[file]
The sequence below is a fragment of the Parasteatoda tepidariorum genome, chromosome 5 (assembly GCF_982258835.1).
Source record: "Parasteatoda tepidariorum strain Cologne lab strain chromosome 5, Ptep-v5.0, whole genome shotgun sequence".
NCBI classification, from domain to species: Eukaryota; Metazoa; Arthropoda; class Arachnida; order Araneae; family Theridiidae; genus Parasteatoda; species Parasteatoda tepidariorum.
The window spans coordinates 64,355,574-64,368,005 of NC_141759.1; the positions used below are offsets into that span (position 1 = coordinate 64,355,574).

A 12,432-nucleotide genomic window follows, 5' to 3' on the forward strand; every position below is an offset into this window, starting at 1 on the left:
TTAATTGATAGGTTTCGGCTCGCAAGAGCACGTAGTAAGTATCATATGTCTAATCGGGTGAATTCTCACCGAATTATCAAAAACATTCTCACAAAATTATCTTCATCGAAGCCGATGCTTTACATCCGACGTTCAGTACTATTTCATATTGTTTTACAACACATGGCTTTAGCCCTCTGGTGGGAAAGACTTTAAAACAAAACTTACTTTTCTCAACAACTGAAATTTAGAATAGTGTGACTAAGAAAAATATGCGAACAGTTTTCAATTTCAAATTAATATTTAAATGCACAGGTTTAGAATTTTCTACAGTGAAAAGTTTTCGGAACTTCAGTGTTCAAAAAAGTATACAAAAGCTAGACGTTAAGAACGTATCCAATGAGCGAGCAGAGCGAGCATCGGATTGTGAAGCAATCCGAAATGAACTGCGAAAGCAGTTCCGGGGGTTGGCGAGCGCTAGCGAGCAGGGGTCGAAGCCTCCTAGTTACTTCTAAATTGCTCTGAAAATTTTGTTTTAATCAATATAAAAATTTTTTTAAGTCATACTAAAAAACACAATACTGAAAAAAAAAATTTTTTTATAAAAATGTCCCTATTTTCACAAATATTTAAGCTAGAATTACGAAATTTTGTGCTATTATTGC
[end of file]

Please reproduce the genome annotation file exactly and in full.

The sequence below is a fragment of the Parasteatoda tepidariorum genome, chromosome 5 (assembly GCF_982258835.1).
Source record: "Parasteatoda tepidariorum strain Cologne lab strain chromosome 5, Ptep-v5.0, whole genome shotgun sequence".
NCBI classification, from domain to species: Eukaryota; Metazoa; Arthropoda; class Arachnida; order Araneae; family Theridiidae; genus Parasteatoda; species Parasteatoda tepidariorum.
The window spans coordinates 64,355,574-64,368,005 of NC_141759.1; the positions used below are offsets into that span (position 1 = coordinate 64,355,574).

A 12,432-nucleotide genomic window follows, 5' to 3' on the forward strand; every position below is an offset into this window, starting at 1 on the left:
TTAATTGATAGGTTTCGGCTCGCAAGAGCACGTAGTAAGTATCATATGTCTAATCGGGTGAATTCTCACCGAATTATCAAAAACATTCTCACAAAATTATCTTCATCGAAGCCGATGCTTTACATCCGACGTTCAGTACTATTTCATATTGTTTTACAACACATGGCTTTAGCCCTCTGGTGGGAAAGACTTTAAAACAAAACTTACTTTTCTCAACAACTGAAATTTAGAATAGTGTGACTAAGAAAAATATGCGAACAGTTTTCAATTTCAAATTAATATTTAAATGCACAGGTTTAGAATTTTCTACAGTGAAAAGTTTTCGGAACTTCAGTGTTCAAAAAAGTATACAAAAGCTAGACGTTAAGAACGTATCCAATGAGCGAGCAGAGCGAGCATCGGATTGTGAAGCAATCCGAAATGAACTGCGAAAGCAGTTCCGGGGGTTGGCGAGCGCTAGCGAGCAGGGGTCGAAGCCTCCTAGTTACTTCTAAATTGCTCTGAAAATTTTGTTTTAATCAATATAAAAATTTTTTTAAGTCATACTAAAAAACACAATACTGAAAAAAAAAATTTTTTTATAAAAATGTCCCTATTTTCACAAATATTTAAGCTAGAATTACGAAATTTTGTGCTATTATTGC